By Robin Emmott
ATHENS (Reuters) - Ukraine would see the economic benefits of a free-trade deal with the European Union within weeks of signing the accord, helping the near-bankrupt nation's standing in the eyes of its creditors, the EU's trade chief said on Friday.
Despite the upheaval since pro-EU Ukrainians drove the Russian-backed President Viktor Yanukovich from power, EU Trade Commissioner Karel De Gucht told Reuters that Brussels' offer of a comprehensive trade deal was Ukraine's for the taking.
"The offer stands, that's very clear. We are ready to sign when Ukraine is ready to sign," De Gucht said in an interview following a meeting of EU trade ministers in Athens. "The benefits will be seen a couple of weeks after the signature."
Unrest erupted in Ukraine after Yanukovich abandoned the proposed trade pact with the European Union in November and turned instead towards Moscow, which offered a $15 billion bailout and cheaper supplies of natural gas.
Compared to billions of dollars in cheap loans, even the EU's offer of unfettered access to the 28-nation bloc's 500 million consumers could not compete, crushing Brussels efforts to build closer relations with its eastern neighbors.
But in a dramatic turn of events at the weekend, Ukraine's parliament voted Yanukovich out of office and set early presidential elections for May 25.
That gives the European Union a second chance to offer Ukraine a deal that De Gucht said would save Ukrainian exporters almost 500 million euros ($685 million) a year in cuts in EU import duties and mean a historic shift away from Russia.
De Gucht said it was up to Ukraine and EU leaders to decide whether they sign the association agreement now or after the May elections. Whatever the choice, Brussels is ready to implement the free-trade deal immediately and the European Parliament has agreed to approve it, De Gucht said.
In the long run, Ukraine's economic output could grow an additional 1 percent a year annually because of increased exports in goods and services, as well as more European investment in Ukraine, according to an EU study.
Under the accord, the EU will open access to its market more quickly than Ukraine, so the country will enjoy better access to the bloc than the EU will get in Ukraine in the first few years.
One reason Yanukovich rejected the deal in November was because he said it would cost Kiev $500 billion in trade with Russia over the coming years, while implementing EU legal and other standards would cost another $104 billion.
De Gucht countered that Ukraine would be free to continue to trade with Russia, while Ukrainian companies would receive technical help and funds to help adapt to EU regulations and bid for lucrative EU public works contracts.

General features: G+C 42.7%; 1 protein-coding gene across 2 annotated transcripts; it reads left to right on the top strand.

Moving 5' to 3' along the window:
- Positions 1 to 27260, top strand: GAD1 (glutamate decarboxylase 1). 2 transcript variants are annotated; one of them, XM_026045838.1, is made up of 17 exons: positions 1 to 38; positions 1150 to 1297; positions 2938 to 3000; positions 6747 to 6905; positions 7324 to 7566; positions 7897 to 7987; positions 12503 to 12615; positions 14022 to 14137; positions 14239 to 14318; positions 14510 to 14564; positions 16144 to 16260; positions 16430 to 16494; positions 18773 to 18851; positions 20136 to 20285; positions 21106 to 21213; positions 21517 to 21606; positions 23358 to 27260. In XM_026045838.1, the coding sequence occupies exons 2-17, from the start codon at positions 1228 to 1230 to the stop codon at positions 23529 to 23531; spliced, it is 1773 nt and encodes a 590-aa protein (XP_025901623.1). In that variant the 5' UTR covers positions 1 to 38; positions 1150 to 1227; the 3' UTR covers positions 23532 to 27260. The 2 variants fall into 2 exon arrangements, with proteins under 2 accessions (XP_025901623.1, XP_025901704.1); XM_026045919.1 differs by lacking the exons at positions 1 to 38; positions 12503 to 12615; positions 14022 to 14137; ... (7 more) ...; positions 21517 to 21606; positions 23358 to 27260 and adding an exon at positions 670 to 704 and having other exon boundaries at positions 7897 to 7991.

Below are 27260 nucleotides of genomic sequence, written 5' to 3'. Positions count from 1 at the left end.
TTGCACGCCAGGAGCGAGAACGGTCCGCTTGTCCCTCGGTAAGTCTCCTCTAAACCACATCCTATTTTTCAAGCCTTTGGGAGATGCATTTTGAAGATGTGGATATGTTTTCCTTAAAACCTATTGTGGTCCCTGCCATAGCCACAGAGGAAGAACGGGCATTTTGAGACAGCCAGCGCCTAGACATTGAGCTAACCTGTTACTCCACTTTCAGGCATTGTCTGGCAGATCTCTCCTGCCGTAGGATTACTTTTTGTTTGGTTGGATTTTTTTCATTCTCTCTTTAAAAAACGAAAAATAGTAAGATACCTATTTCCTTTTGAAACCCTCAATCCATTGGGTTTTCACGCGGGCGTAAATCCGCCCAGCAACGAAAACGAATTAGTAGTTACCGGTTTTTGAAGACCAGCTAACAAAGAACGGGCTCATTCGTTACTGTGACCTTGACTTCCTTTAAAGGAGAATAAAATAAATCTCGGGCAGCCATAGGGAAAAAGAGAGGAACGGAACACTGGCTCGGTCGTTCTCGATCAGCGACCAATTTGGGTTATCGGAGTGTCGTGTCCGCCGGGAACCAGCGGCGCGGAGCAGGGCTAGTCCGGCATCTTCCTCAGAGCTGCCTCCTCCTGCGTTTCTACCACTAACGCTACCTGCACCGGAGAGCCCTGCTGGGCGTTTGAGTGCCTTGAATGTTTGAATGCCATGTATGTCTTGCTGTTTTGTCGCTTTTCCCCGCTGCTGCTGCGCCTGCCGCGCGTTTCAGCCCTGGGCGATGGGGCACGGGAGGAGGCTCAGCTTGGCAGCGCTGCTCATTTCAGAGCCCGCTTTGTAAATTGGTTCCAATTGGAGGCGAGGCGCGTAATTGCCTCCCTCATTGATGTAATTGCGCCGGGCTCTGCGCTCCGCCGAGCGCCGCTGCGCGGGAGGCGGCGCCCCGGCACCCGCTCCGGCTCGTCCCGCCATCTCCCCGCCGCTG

Russia is trying to maintain its influence over Ukraine and other newly-independent states it dominated during the Soviet era, especially those with energy pipelines and large ethnic Russian communities.
Moscow is offering Ukraine membership of its customs union with Belarus and Kazakhstan, an area that Ukraine could not be apart of if it joined the EU's pact because Belarus and Kazakhstan are not members of the World Trade Organisation.
Trade officials in Ukraine's Economy Ministry were not immediately available to comment but a Ukrainian trade diplomat said new government would lean towards the EU.
"European integration is now the main strategy priority of Ukraine. Not the Customs Union, but European integration."
De Gucht said the EU's offer was not directed against Russia. He said the so-called association agreement with the European Union, which includes the free-trade deal, was a special opening for modernizing Ukraine's sick economy.
"Much more important is the dynamic that would result from such an agreement and yes it would influence the judgment of international investors and creditors with respect to Ukraine," said De Gucht, a Belgian lawyer.
Ukraine has said it needs $35 billion in emergency financing to survive 2014 and 2015 and De Gucht reiterated the EU's offer of financial support for Kiev, although he did not give details.
"What is of importance is to bring together all the elements to give Ukraine a new future. That will imply financial support because they are in a very dismal financial situation," he said.
"It is also about this deep and comprehensive free-trade agreement, which gives them a unique opportunity to come closer to European standards and modernize their economy."
Asked if Ukraine could ever join the European Union, De Gucht said: "If and when the conditions are met to sign the association agreement...then we take it from there." ($1 = 0.7309 euros)
(Reporting by Robin Emmott, additional reporting by Tom Miles, Editing by Angus MacSwan)